The inner set of primers is called ‘nested primers.’ Interestingly no such experimental chances or additional reagents are required. The reaction only needs an extra set of primers. 

The illustration of the nested PCR setup.
The illustration of the nested PCR setup.

Outer primers: 

The outer primers anneal outside or flanking to the target sequence. The outer primers are primers that are upstream of the inner set of primers. The outer primers are bound to the outside to the flanking region of our target DNA.

In the first round of PCR, It is possible that this primer can bind to a site other than the target site and amplify it. Multiple DNA bands might be observed and lead to false-positive results. However, the magic begins with the use of the inner set of primer.

Outer primers are single-stranded and 18 to 22 nucleotides long. 

Inner primers: 

As we said, the inner primers are often known as nested primers and bind inside the outer primers region. Meaning, that it will bind to the first round of amplicons and that increases the reaction specificity.

In this case, as the nested set of primers binds to the first round of amplicons, it’s unlikely to give non-specific amplification. And that’s the magic of this technique! Inner primers are single-stranded and up to 20 nucleotides long.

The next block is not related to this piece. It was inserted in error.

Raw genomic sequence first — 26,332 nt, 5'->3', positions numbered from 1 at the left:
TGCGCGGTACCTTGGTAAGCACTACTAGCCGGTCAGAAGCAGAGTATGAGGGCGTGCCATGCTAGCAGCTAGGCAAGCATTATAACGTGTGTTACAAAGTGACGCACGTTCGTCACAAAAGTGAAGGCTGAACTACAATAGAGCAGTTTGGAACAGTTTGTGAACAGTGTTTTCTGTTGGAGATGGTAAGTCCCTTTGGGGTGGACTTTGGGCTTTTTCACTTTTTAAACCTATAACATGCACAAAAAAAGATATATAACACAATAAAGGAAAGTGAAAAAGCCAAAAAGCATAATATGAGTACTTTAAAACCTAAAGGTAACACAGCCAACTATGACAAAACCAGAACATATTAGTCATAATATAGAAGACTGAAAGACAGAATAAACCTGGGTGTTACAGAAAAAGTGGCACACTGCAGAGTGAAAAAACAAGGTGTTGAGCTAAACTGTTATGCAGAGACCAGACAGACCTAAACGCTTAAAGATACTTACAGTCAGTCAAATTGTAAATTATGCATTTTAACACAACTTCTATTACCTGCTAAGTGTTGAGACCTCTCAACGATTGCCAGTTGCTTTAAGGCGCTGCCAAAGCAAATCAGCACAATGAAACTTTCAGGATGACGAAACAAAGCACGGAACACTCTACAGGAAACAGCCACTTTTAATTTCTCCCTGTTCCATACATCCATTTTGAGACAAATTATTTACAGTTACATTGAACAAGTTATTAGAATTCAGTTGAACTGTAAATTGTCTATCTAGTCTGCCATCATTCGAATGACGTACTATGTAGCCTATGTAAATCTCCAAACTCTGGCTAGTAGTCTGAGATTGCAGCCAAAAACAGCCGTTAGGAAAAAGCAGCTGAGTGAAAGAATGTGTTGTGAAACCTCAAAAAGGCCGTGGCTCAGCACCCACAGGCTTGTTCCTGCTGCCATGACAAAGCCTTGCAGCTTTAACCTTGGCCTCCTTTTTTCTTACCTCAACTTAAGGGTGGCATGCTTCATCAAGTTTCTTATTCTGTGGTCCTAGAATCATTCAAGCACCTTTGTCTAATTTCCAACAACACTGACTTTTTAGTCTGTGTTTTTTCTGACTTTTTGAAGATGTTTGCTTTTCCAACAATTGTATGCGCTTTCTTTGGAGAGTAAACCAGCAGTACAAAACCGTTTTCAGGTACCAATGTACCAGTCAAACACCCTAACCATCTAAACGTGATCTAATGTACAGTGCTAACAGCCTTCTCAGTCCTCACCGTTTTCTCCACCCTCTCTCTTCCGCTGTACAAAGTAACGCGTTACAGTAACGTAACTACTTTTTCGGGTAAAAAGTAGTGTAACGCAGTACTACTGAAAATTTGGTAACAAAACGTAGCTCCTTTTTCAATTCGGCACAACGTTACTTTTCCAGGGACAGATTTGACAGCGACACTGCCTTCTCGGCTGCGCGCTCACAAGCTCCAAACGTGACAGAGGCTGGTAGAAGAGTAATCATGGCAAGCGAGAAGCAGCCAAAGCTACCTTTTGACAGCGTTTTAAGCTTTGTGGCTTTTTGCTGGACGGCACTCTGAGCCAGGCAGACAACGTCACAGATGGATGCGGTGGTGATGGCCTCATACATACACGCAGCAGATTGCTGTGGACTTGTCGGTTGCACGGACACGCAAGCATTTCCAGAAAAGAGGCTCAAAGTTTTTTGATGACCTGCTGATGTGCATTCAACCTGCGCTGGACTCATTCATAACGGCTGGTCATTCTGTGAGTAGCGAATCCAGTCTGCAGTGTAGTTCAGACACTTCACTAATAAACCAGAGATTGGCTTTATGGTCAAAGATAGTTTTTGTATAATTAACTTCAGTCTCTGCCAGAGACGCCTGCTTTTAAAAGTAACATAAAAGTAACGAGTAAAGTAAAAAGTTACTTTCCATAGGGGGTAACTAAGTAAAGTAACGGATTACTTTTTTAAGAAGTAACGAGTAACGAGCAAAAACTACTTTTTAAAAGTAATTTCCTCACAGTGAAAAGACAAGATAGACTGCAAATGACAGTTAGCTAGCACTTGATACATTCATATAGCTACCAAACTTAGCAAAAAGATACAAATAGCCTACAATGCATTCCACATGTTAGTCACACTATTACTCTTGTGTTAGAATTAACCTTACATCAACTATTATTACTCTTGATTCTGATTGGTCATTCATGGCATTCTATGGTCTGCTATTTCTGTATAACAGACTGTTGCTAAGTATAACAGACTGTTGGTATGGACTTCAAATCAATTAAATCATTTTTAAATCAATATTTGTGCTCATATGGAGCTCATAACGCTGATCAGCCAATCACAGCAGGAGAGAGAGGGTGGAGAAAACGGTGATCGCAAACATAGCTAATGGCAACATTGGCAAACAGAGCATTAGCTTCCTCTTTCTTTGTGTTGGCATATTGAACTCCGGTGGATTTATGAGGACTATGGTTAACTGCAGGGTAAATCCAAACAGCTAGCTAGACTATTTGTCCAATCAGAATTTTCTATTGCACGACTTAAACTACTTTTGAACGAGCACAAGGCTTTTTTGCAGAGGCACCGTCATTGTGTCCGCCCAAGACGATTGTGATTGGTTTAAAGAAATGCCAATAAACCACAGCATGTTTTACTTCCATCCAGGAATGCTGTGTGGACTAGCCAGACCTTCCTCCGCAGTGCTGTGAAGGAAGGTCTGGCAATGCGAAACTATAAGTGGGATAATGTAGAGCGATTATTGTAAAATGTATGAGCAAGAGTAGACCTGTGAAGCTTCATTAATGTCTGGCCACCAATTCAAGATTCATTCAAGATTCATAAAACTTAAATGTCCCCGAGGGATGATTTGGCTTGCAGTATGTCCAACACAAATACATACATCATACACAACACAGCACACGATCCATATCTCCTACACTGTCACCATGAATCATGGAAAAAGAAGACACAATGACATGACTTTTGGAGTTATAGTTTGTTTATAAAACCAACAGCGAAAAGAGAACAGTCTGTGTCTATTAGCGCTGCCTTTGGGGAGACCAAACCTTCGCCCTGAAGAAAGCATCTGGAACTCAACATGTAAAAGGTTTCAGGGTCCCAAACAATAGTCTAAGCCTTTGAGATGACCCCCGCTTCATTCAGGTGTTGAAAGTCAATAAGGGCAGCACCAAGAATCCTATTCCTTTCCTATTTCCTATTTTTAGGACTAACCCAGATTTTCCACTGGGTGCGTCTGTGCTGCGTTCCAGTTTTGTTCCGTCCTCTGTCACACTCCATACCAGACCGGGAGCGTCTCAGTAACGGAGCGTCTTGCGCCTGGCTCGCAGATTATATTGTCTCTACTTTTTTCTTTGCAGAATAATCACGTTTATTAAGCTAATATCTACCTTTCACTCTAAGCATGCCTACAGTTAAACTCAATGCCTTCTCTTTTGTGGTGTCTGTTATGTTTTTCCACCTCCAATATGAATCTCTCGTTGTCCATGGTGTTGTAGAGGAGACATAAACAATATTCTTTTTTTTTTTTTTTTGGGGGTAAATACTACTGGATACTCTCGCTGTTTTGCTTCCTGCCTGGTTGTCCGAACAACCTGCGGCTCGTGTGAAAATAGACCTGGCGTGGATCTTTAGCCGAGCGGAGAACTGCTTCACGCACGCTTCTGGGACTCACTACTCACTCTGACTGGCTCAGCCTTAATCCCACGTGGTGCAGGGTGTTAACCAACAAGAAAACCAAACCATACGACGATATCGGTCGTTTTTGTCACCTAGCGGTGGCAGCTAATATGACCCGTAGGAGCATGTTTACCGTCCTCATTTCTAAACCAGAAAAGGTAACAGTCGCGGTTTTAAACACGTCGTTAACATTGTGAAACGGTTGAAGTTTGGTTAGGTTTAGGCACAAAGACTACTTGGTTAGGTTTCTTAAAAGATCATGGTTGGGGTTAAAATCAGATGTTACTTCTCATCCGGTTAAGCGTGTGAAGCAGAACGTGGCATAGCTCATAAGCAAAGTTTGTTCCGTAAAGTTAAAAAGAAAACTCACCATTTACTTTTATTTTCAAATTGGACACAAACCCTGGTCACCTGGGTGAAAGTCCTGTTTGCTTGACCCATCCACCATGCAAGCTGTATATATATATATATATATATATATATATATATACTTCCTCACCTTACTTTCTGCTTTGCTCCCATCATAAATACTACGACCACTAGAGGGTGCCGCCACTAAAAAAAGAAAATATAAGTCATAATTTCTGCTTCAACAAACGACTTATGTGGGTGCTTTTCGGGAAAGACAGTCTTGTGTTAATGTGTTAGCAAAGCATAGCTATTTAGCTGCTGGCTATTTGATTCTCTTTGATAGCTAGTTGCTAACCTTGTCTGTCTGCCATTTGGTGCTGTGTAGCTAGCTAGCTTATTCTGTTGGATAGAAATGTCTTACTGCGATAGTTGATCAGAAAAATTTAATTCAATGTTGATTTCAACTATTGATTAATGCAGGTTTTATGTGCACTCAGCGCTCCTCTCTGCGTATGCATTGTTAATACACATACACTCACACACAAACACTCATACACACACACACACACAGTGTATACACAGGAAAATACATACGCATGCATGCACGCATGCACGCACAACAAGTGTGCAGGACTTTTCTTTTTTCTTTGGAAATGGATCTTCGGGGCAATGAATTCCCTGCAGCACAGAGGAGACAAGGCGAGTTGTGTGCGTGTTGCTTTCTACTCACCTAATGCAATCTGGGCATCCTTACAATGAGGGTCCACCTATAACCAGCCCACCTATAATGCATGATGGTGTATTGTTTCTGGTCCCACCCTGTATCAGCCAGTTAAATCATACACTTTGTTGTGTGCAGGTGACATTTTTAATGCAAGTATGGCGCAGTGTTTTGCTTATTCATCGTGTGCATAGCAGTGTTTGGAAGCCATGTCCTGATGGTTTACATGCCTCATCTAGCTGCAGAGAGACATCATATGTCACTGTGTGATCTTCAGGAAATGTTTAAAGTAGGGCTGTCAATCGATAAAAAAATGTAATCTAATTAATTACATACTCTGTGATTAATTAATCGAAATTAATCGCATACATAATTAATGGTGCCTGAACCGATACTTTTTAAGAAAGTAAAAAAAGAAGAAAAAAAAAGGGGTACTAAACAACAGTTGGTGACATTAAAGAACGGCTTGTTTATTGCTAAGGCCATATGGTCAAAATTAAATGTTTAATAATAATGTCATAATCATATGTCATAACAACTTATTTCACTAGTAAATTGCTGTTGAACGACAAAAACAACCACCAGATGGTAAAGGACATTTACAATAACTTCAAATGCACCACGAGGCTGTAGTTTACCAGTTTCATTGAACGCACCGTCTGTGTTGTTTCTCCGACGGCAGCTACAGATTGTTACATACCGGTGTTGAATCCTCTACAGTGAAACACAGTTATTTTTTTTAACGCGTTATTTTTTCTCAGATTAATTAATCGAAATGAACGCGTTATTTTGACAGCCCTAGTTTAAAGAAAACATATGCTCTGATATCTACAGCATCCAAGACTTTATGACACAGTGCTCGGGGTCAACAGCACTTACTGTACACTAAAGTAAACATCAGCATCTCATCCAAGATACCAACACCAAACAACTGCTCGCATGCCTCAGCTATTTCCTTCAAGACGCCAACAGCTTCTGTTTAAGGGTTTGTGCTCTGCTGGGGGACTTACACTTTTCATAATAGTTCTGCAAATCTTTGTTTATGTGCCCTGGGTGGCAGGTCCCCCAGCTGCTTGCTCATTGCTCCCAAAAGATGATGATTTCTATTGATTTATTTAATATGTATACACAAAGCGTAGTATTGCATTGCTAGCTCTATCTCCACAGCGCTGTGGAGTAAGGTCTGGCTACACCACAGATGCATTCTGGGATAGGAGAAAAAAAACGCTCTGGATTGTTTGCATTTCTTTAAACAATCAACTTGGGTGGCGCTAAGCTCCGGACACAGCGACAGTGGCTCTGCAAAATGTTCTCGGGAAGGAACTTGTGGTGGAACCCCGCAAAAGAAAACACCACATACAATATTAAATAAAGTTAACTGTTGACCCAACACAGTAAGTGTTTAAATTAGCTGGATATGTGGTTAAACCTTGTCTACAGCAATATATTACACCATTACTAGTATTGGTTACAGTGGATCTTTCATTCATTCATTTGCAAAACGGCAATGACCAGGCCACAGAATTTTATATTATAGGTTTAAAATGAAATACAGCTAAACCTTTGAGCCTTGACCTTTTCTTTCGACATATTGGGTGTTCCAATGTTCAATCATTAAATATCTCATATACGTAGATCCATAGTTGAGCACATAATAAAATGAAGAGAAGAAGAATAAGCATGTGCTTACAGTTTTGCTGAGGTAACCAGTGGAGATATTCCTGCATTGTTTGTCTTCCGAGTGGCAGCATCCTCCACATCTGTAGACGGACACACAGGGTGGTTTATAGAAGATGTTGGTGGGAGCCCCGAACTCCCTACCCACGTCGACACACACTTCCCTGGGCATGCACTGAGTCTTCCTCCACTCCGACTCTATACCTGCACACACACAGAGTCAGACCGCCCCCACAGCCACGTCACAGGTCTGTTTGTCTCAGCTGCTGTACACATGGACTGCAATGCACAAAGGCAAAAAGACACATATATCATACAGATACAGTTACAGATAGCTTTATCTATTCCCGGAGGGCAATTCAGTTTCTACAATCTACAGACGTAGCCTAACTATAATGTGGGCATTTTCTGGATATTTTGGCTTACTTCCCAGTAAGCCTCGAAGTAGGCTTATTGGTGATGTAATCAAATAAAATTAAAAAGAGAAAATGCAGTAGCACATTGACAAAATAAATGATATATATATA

Nested PCR Protocol: 

In 1993, Kamolvarin et al., used two sets of PCR to achieve high specificity and sensitivity in the reaction. The concept of nested PCR was developed from here. The nested PCR reaction is completed in two steps, a first round of amplification with the outer forward and reverse primers. The protocol is as described,

Ingredient Concentration Quantity 
Mastermix 1X12µL
Reaction buffer 1X5µL
Outer forward primer 10 pM1µL
Outer reverse primer 10 pM1µL
Template DNA30nG3µL
Water ——————-3µL
Total ——————-25µL

After the reaction preparation, the reaction has been placed as per the protocol given below,

PCR StepsInitial DenaturationDenaturationAnnealingExtensionFinal extension
Temperature90 ̊C-95 ̊C90 ̊C-95 ̊C55 ̊C-60 ̊C72 ̊C72 ̊C
Time3min1min50sec1min7 min